• AC-5VX power adaptor
• Battery charger BC-65S (BC65 cannot be used)
• NP-95 Li-ion battery
• PC card adaptor (DPC-AD)
• CompactFlash™ Card Adaptor (DPC-CF)
• DCR2-161 multi-format card reader/USB 2.0 hub
• DCR2-xD memory card reader for xD-Picture Card™
• World Adaptor
• Waterproof case WP-FXF30
• Soft case SC-FXF30
Number of images / recording time on xD-Picture Card™ :
Mode Still image
Image quality mode displayed 6M(Fine) 6M(Normal) 6M(3:2)
3M 2M 0.3M
16MB 5 10 10 19 25 122
32MB 10 20 20 40 50 247
64MB 21 42 42 81 101 497
128MB 42 84 84 162 204 997
256MB 85 169 169 325 409 1997
512MB 170 339 339 651 818 3993
1GB (M1GB) 341 680 680 1305 1639 7995
Mode / Quality Movie
640 x 480 320 x 240
Frame rate (fps) 30 30
16MB Approx. 13 sec. Approx. 26 sec.
32MB Approx. 27 sec. Approx. 54 sec.
64MB Approx. 55 sec. Approx. 109 sec.
128MB Approx. 111 sec. Approx. 219 sec.
256MB Approx. 223 sec Approx. 7.3min.
512MB Approx. 7.4min. Approx. 14.6min.
1GB (M1GB) Approx. 14.9min. Approx. 29.3min.
© 2006, Fuji Photo Film (UK) Ltd. Specifications are subject to change.
Tuesday, February 14, 2006
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Well done Fuji. The actual result remain to be seen, but they're definitely pushing in the right direction!
Jon Read at 09:58am on Tuesday, February 14, 2006
Ditto, Jon. I have always said that 5 megapixels on a 1/1.8" CCD was
the perfect balance of high resolution and low noise. Now I say that 6
megapixels on a 1/1.7" CCD is even better. Add to that a 2.5" LCD at
230,000 pixels resolution, a maximum ISO 3200, an underwater scene
mode with optional underwater housing, manual controls, VGA movies
at 30 fps, 500 shots per battery charge, and quick response times, and
you have everything you could possibly ask for in an ultra-compact.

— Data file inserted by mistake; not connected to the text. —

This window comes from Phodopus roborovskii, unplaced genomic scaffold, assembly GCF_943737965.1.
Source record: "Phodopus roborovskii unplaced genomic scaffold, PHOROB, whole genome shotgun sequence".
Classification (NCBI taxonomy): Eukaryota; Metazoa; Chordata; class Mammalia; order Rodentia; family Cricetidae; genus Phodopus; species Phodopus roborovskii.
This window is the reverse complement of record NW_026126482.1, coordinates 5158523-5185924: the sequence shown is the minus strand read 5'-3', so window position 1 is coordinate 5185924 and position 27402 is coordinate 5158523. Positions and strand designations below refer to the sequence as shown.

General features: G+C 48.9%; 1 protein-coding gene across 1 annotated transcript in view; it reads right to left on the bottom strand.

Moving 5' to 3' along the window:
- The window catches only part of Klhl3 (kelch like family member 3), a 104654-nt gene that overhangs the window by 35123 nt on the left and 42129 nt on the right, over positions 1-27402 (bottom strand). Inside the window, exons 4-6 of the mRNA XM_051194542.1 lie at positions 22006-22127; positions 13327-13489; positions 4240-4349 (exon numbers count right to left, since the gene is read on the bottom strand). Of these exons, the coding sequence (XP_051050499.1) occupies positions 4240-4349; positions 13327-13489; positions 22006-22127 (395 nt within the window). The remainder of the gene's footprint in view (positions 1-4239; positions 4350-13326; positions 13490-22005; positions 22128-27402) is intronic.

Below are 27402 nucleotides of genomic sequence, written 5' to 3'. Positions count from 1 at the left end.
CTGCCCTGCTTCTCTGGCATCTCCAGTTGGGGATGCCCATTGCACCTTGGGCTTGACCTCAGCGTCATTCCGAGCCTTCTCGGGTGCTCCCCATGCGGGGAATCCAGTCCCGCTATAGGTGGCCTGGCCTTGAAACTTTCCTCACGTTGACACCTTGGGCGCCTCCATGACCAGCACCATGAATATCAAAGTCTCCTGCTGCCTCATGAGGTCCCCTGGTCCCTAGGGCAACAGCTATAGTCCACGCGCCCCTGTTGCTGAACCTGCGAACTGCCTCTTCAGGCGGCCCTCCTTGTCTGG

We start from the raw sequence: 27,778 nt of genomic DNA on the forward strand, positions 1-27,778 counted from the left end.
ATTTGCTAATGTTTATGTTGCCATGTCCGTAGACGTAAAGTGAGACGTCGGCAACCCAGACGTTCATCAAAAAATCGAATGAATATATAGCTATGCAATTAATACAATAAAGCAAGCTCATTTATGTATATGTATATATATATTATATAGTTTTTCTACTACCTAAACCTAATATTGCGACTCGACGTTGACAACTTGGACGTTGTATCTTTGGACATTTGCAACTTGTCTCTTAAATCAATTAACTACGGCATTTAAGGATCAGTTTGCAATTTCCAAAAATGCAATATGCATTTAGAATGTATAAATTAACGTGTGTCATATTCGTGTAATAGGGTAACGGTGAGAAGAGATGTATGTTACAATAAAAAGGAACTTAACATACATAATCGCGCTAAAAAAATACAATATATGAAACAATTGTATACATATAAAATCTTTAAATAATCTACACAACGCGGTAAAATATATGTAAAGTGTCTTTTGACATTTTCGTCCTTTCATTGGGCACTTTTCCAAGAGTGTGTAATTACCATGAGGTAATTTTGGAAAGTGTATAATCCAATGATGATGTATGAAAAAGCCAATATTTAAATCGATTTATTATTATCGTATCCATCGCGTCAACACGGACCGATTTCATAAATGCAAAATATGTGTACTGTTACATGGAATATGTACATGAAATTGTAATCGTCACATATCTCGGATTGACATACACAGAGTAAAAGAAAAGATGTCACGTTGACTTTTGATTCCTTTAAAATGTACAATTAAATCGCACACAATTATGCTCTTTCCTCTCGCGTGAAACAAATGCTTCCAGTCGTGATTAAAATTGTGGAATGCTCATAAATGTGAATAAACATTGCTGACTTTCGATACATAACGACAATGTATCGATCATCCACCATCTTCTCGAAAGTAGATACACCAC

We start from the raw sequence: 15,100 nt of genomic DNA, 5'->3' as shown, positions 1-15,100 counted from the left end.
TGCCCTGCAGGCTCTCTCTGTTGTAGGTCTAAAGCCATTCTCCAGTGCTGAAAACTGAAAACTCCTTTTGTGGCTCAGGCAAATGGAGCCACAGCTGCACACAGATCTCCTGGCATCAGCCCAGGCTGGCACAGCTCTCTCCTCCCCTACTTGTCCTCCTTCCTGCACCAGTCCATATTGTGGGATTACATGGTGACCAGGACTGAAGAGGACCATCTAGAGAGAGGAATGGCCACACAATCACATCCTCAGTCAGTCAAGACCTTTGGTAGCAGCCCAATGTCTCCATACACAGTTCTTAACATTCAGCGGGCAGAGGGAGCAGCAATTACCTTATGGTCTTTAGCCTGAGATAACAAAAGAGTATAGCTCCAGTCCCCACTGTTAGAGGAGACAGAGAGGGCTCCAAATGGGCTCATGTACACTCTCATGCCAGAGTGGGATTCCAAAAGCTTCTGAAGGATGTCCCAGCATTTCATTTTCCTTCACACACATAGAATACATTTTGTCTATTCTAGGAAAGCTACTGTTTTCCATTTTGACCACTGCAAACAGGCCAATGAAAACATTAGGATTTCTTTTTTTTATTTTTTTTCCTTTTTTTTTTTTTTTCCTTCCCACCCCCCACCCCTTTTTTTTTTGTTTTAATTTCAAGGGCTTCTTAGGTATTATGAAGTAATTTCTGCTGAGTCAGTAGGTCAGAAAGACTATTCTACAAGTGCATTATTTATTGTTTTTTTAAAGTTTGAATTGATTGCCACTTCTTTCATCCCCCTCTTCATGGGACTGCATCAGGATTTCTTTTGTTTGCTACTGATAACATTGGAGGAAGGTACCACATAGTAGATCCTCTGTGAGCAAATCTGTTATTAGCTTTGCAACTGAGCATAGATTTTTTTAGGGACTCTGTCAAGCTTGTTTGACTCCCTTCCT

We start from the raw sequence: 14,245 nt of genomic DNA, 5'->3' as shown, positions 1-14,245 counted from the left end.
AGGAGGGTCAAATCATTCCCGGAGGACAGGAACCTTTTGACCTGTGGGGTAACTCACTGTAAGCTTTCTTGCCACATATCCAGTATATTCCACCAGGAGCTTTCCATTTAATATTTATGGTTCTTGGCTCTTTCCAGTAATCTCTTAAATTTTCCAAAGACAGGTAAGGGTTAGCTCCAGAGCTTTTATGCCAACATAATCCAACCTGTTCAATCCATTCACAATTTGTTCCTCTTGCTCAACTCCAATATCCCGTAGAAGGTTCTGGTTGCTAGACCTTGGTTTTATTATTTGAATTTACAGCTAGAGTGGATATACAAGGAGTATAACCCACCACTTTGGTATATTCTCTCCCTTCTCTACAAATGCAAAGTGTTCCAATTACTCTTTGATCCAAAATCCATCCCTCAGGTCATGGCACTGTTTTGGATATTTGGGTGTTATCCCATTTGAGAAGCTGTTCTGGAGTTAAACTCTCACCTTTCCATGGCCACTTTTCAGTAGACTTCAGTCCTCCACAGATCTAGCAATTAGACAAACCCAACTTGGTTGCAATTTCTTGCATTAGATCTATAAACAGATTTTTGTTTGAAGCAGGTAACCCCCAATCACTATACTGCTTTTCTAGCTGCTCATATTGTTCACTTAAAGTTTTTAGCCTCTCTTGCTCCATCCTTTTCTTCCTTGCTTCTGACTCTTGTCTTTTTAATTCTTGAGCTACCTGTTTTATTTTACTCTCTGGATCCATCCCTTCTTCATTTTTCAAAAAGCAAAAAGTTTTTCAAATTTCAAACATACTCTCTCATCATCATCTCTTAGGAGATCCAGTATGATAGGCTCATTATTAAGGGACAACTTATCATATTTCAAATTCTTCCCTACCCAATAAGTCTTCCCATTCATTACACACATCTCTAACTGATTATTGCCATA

Well actually, I could have asked for a 28mm lens with greater than 3x
zoom, and maybe a 16:9 aspect ratio, but then I do not want to push it.
So maybe this is not the year for a high zoom, low noise, ultra-compact.
I can't wait to see Mark's review. I want one (for my wife). :)
GARY POGODA at 01:10pm on Tuesday, February 14, 2006
What does this mean for the S9000/S9500?
Will they be upgraded to the F-30's sensor?
Is the F30 sensor the same as the S9000?
I am really confused.
Happy with my S9000, Nicholas
Nicholas at 01:18pm on Tuesday, February 14, 2006
The S9000 was a 5th generation Super CCD HR while the F30 is a
6th generation. The S9000 also has smaller pixels at 9 megapixels
on a 1/1.6" CCD, hence no ISO 3200, but the S9000 is not a noisy
camera by any standards.
Fuji has stated its intention to bow out of the megapixel wars (thank
you Fuji), so I imagine a lower megapixel, high zoom, all-in-one like
the S9000 is in the works.
GARY POGODA at 01:45pm on Tuesday, February 14, 2006
Gary, please, in words I can understand, tell me why the pixel count in the 3x2 and 4x3 format remain basically the same with this, and the F10/F11, is the sensor physically larger than both of these ratios, allowing a cropping to maintain equal counts? Duh!
nick in japan at 02:09pm on Tuesday, February 14, 2006
It appears to have a 6.46 million pixel sensor
nick in japan at 02:15pm on Tuesday, February 14, 2006
Nick, that would be an excellent question for Gary's Parries.
But I think you already know the answer. :)
GARY POGODA at 02:26pm on Tuesday, February 14, 2006
I do not see any mention of AF assist. You would think that a camera
designed for low-light situations would have to have it.
GARY POGODA at 04:52pm on Tuesday, February 14, 2006
IMHO Gary, your endorsement of this un-reviewed camera is exactly what will keep the clones right on coming. Stick to your guns son and refuse the less than wide lenses and lack of IS. F8 at 108mm is gonna need all those extra ASA steps Fuji is bragging about as "full resolution"! What exactly does that double talk mean anyway?
Your opinions carry alot of weight, I'm sure, with all the manufacturers due to your vast amount of credentials, but, without a strong stance on exactly what an ideal 1" thick camera really should have, progress to pro quality will not become reality. Isn't that what we are all looking foward to? I respectfully think it wont be done with the current CCD sensor sizes.
Amazing that not even ONE camera falls into a pro level! All we need is ONE, just ONE!!